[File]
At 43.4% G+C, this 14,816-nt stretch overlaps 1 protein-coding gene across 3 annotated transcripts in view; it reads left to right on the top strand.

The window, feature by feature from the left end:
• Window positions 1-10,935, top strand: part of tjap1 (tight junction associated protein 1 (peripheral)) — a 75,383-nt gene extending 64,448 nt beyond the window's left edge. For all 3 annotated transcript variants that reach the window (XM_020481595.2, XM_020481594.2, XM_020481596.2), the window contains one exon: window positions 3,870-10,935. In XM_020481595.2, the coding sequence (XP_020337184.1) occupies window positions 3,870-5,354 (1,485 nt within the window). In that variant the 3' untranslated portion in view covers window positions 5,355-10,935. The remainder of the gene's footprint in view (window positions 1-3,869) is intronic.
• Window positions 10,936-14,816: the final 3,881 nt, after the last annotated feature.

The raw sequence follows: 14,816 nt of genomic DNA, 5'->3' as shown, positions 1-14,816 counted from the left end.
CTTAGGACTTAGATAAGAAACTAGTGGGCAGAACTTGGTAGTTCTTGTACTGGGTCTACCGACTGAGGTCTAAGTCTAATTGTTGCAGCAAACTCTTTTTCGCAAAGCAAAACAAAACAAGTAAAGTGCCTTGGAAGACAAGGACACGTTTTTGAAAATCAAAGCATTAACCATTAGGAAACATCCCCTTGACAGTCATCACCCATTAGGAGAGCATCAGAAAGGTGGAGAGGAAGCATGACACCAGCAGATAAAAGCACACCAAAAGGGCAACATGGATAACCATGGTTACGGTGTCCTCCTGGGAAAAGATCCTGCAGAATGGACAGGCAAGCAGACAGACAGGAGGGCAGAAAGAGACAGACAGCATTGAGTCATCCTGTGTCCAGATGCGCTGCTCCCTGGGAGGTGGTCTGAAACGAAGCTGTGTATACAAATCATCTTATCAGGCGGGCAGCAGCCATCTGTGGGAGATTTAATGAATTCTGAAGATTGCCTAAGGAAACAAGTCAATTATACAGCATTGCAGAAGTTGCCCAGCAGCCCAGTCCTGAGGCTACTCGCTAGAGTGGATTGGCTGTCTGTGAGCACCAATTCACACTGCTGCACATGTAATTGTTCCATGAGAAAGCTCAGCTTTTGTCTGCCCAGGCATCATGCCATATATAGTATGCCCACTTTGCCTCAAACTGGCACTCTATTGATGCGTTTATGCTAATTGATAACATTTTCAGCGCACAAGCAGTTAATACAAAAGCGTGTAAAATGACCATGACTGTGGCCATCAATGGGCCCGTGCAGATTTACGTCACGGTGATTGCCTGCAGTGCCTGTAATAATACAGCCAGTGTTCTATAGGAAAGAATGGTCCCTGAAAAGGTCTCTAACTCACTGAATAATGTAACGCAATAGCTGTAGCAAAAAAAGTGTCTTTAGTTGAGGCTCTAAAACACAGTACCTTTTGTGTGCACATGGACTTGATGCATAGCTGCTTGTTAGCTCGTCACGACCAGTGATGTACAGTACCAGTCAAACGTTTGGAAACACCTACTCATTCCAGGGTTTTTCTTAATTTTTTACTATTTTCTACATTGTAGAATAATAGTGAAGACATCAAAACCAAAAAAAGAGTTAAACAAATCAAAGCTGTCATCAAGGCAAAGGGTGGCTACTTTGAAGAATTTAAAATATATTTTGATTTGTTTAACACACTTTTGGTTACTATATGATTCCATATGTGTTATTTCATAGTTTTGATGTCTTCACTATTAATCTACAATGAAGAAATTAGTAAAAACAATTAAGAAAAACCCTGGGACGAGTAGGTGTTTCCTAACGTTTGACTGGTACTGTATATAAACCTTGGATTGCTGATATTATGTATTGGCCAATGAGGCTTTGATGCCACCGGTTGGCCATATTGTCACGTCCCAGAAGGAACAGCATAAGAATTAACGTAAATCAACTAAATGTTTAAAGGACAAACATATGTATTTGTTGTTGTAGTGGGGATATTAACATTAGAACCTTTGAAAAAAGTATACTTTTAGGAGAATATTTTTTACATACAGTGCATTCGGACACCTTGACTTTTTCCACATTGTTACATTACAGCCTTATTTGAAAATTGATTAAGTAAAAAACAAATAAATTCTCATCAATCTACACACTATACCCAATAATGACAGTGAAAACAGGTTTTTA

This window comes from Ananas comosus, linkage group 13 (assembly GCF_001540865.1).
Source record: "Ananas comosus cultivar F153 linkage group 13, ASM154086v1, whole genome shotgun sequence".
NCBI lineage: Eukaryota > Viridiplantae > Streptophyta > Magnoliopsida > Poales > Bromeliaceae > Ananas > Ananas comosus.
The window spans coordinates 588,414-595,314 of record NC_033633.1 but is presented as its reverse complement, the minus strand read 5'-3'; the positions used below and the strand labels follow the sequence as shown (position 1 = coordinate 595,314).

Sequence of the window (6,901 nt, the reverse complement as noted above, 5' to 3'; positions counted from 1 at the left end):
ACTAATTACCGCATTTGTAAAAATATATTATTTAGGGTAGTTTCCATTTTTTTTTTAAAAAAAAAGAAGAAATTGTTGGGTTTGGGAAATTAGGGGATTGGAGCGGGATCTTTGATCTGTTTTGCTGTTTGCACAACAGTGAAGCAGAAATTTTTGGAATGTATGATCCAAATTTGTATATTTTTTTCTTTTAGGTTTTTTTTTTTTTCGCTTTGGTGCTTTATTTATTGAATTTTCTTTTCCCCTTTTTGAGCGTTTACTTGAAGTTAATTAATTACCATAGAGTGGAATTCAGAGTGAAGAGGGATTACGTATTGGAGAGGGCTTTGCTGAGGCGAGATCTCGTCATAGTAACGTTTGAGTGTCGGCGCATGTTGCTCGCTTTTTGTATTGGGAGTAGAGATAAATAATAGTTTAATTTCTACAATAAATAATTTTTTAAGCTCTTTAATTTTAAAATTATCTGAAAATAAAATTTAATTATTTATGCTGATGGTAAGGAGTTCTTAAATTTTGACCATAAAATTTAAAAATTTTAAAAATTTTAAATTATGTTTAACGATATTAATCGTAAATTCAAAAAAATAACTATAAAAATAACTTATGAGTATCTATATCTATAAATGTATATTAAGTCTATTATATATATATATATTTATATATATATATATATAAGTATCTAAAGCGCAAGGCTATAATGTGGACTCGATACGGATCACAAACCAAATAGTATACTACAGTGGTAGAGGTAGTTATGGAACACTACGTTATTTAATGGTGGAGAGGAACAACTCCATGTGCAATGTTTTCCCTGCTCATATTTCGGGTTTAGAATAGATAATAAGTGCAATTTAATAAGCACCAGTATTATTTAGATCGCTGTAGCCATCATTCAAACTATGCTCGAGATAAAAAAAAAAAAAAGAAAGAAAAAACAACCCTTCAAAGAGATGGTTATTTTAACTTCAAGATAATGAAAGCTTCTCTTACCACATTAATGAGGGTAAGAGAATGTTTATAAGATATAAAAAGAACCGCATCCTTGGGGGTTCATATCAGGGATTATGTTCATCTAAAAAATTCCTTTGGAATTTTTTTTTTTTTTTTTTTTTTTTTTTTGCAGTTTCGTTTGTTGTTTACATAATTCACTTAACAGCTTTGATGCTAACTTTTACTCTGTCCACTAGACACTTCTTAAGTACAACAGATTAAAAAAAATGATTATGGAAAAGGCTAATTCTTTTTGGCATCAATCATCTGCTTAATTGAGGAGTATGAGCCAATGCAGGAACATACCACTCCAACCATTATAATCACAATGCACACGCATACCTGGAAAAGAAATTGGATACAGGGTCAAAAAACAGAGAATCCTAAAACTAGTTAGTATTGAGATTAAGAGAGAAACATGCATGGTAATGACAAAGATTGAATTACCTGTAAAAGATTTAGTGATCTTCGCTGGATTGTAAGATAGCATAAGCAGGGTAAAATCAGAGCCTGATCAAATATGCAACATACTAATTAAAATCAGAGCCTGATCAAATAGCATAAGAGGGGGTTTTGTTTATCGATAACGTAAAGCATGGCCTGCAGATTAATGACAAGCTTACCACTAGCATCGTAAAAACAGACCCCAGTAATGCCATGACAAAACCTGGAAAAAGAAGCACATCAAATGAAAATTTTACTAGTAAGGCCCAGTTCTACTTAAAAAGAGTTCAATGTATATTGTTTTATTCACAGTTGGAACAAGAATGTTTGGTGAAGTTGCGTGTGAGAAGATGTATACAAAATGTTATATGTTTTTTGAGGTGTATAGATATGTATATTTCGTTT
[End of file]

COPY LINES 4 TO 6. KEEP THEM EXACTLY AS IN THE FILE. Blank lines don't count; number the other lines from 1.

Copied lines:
• Window positions 10,936-14,816: the final 3,881 nt, after the last annotated feature.

The raw sequence follows: 14,816 nt of genomic DNA, 5'->3' as shown, positions 1-14,816 counted from the left end.
CTTAGGACTTAGATAAGAAACTAGTGGGCAGAACTTGGTAGTTCTTGTACTGGGTCTACCGACTGAGGTCTAAGTCTAATTGTTGCAGCAAACTCTTTTTCGCAAAGCAAAACAAAACAAGTAAAGTGCCTTGGAAGACAAGGACACGTTTTTGAAAATCAAAGCATTAACCATTAGGAAACATCCCCTTGACAGTCATCACCCATTAGGAGAGCATCAGAAAGGTGGAGAGGAAGCATGACACCAGCAGATAAAAGCACACCAAAAGGGCAACATGGATAACCATGGTTACGGTGTCCTCCTGGGAAAAGATCCTGCAGAATGGACAGGCAAGCAGACAGACAGGAGGGCAGAAAGAGACAGACAGCATTGAGTCATCCTGTGTCCAGATGCGCTGCTCCCTGGGAGGTGGTCTGAAACGAAGCTGTGTATACAAATCATCTTATCAGGCGGGCAGCAGCCATCTGTGGGAGATTTAATGAATTCTGAAGATTGCCTAAGGAAACAAGTCAATTATACAGCATTGCAGAAGTTGCCCAGCAGCCCAGTCCTGAGGCTACTCGCTAGAGTGGATTGGCTGTCTGTGAGCACCAATTCACACTGCTGCACATGTAATTGTTCCATGAGAAAGCTCAGCTTTTGTCTGCCCAGGCATCATGCCATATATAGTATGCCCACTTTGCCTCAAACTGGCACTCTATTGATGCGTTTATGCTAATTGATAACATTTTCAGCGCACAAGCAGTTAATACAAAAGCGTGTAAAATGACCATGACTGTGGCCATCAATGGGCCCGTGCAGATTTACGTCACGGTGATTGCCTGCAGTGCCTGTAATAATACAGCCAGTGTTCTATAGGAAAGAATGGTCCCTGAAAAGGTCTCTAACTCACTGAATAATGTAACGCAATAGCTGTAGCAAAAAAAGTGTCTTTAGTTGAGGCTCTAAAACACAGTACCTTTTGTGTGCACATGGACTTGATGCATAGCTGCTTGTTAGCTCGTCACGACCAGTGATGTACAGTACCAGTCAAACGTTTGGAAACACCTACTCATTCCAGGGTTTTTCTTAATTTTTTACTATTTTCTACATTGTAGAATAATAGTGAAGACATCAAAACCAAAAAAAGAGTTAAACAAATCAAAGCTGTCATCAAGGCAAAGGGTGGCTACTTTGAAGAATTTAAAATATATTTTGATTTGTTTAACACACTTTTGGTTACTATATGATTCCATATGTGTTATTTCATAGTTTTGATGTCTTCACTATTAATCTACAATGAAGAAATTAGTAAAAACAATTAAGAAAAACCCTGGGACGAGTAGGTGTTTCCTAACGTTTGACTGGTACTGTATATAAACCTTGGATTGCTGATATTATGTATTGGCCAATGAGGCTTTGATGCCACCGGTTGGCCATATTGTCACGTCCCAGAAGGAACAGCATAAGAATTAACGTAAATCAACTAAATGTTTAAAGGACAAACATATGTATTTGTTGTTGTAGTGGGGATATTAACATTAGAACCTTTGAAAAAAGTATACTTTTAGGAGAATATTTTTTACATACAGTGCATTCGGACACCTTGACTTTTTCCACATTGTTACATTACAGCCTTATTTGAAAATTGATTAAGTAAAAAACAAATAAATTCTCATCAATCTACACACTATACCCAATAATGACAGTGAAAACAGGTTTTTA